Kendra, which utilizes machine learning, will be useful for enterprises looking to index internal data sources and make them searchable. Users can deploy language queries and Kendra returns the most relevant results in the form of a precise answer or document.
Swami Sivasubramanian, vice president machine learning at AWS, said in a statement, “Our customers often tell us that search in their organizations is difficult to implement, slows down productivity, and frequently doesn’t work because their data is scattered across many silos in many formats.”
Sivasubramanian claimed Kendra would empower employees at organizations “with highly accurate, machine learning-powered enterprise search, which makes it easier for them to find the answers they seek across the full wealth of an organization’s data.”
According to AWS, enterprise search is difficult to implement, as the underlying data is unstructured and spread across different data sources. Search is usually done through keywords and not natural language queries, and these keywords can be spread across multiple documents in differing contexts generating random results.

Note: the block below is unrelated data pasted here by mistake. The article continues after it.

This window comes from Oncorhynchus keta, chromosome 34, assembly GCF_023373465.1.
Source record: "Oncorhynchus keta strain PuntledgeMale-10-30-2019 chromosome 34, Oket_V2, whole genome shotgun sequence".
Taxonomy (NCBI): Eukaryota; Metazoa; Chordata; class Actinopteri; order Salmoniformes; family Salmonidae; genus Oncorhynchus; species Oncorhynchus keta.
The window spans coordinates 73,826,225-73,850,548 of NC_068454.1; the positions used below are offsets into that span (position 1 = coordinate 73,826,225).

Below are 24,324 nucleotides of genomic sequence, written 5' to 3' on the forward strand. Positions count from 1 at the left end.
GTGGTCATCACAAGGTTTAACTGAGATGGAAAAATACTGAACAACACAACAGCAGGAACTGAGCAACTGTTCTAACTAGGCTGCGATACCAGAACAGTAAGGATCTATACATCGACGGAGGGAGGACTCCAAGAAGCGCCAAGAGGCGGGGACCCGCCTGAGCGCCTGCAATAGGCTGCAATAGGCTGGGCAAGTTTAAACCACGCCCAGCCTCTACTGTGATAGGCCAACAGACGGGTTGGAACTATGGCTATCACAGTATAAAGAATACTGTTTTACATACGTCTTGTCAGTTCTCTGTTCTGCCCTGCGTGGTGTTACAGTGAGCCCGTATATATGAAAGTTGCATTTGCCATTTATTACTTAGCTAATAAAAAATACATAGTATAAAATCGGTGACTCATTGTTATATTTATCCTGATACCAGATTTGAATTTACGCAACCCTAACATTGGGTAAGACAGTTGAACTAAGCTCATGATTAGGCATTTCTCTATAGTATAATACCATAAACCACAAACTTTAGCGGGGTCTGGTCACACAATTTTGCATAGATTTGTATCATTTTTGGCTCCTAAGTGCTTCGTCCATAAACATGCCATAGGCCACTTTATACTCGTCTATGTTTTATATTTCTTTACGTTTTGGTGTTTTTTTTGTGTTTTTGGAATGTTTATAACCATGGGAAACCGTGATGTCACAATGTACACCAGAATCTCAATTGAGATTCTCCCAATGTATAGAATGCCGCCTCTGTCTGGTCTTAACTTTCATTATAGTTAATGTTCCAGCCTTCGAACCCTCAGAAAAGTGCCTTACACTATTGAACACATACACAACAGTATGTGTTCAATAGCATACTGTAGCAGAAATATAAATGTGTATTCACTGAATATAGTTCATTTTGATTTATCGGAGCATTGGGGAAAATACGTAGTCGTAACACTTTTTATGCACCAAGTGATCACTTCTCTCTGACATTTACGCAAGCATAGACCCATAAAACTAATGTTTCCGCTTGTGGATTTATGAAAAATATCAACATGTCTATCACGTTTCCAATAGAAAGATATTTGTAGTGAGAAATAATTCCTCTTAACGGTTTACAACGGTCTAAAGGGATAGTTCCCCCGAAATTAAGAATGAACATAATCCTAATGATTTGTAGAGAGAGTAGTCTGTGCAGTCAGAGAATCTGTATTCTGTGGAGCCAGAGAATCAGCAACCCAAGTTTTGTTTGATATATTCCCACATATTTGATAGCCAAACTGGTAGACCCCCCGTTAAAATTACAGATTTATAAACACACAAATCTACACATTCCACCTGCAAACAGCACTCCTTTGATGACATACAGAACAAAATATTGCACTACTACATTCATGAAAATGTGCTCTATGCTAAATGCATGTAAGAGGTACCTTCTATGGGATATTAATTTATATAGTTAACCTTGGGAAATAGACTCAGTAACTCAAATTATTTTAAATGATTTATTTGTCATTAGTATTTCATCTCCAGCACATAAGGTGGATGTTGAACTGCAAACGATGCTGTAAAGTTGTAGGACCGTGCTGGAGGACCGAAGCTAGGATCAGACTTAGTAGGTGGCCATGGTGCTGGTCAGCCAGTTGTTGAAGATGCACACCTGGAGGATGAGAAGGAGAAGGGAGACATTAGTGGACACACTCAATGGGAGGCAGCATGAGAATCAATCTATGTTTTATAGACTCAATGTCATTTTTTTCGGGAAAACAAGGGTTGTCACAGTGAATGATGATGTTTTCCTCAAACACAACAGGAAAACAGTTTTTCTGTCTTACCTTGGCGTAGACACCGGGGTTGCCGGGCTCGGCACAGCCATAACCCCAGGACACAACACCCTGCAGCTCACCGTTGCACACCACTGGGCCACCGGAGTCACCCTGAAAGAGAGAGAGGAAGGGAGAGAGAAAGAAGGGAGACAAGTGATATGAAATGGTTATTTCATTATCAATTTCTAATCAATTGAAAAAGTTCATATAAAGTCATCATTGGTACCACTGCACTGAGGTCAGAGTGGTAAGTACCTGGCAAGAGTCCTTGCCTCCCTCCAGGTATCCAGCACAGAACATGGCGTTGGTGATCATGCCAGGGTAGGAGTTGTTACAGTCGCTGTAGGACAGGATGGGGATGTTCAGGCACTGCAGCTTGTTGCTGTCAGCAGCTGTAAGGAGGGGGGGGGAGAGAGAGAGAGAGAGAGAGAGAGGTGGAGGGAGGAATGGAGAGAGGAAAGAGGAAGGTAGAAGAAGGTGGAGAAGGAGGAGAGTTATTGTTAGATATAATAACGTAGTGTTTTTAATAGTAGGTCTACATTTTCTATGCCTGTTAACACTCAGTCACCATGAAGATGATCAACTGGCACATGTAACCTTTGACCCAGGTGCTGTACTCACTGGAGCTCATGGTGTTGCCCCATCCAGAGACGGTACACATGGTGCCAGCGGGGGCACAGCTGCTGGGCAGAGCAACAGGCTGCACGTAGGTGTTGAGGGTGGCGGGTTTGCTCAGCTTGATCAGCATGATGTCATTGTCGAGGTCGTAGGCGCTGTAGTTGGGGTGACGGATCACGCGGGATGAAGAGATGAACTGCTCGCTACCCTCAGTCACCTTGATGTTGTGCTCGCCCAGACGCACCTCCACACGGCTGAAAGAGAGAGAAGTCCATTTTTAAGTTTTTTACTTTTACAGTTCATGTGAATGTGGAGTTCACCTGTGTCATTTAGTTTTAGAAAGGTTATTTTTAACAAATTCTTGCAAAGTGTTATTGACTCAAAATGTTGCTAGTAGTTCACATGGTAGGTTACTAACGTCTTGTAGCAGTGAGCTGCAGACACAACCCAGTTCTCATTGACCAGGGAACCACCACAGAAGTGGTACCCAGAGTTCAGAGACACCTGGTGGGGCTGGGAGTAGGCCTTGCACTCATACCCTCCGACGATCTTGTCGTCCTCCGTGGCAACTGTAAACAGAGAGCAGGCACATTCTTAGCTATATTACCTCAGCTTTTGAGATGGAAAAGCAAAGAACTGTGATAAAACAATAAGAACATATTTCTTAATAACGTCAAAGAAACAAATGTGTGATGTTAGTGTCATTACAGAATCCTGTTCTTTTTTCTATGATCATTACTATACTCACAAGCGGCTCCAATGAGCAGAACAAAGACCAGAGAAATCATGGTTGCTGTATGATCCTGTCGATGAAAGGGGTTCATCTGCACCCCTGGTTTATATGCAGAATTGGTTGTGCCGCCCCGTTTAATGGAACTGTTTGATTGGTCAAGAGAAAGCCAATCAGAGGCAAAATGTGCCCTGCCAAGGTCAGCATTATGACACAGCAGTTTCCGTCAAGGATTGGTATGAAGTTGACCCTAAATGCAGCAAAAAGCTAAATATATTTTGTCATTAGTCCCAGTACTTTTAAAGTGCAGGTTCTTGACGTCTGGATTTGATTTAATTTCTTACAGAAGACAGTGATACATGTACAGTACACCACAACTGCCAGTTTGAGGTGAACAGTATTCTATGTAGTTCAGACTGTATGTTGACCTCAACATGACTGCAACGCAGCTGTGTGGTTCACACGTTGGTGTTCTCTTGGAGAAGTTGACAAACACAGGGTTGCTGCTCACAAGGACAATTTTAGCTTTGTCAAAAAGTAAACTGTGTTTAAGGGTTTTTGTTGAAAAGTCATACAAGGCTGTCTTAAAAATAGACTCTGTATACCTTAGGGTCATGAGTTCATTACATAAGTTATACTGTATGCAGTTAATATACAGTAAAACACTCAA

AWS’s Kendra is industry-specific, and its usability spans IT, healthcare, and insurance. Industrial, energy, financial services, legal, media and entertainment, travel and hospitality, human resources, news, telecommunications, mining, food, and beverage and automotive will be added in the second half of this year.
The target of enterprise search has been to operate like Alphabet’s Google, but AWS’s Kendra would give any company operating in a supported industry a head start in search because the search engine would understand language specific to the industry. Kendra search boxes can be inserted into websites or applications and would support features like typeahead.
The addition of AI and machine learning would boost enterprise search significantly, reported Techcrunch.
On Monday, Amazon shares closed 1.24% higher at $2,409.
This story originally appeared on Benzinga.
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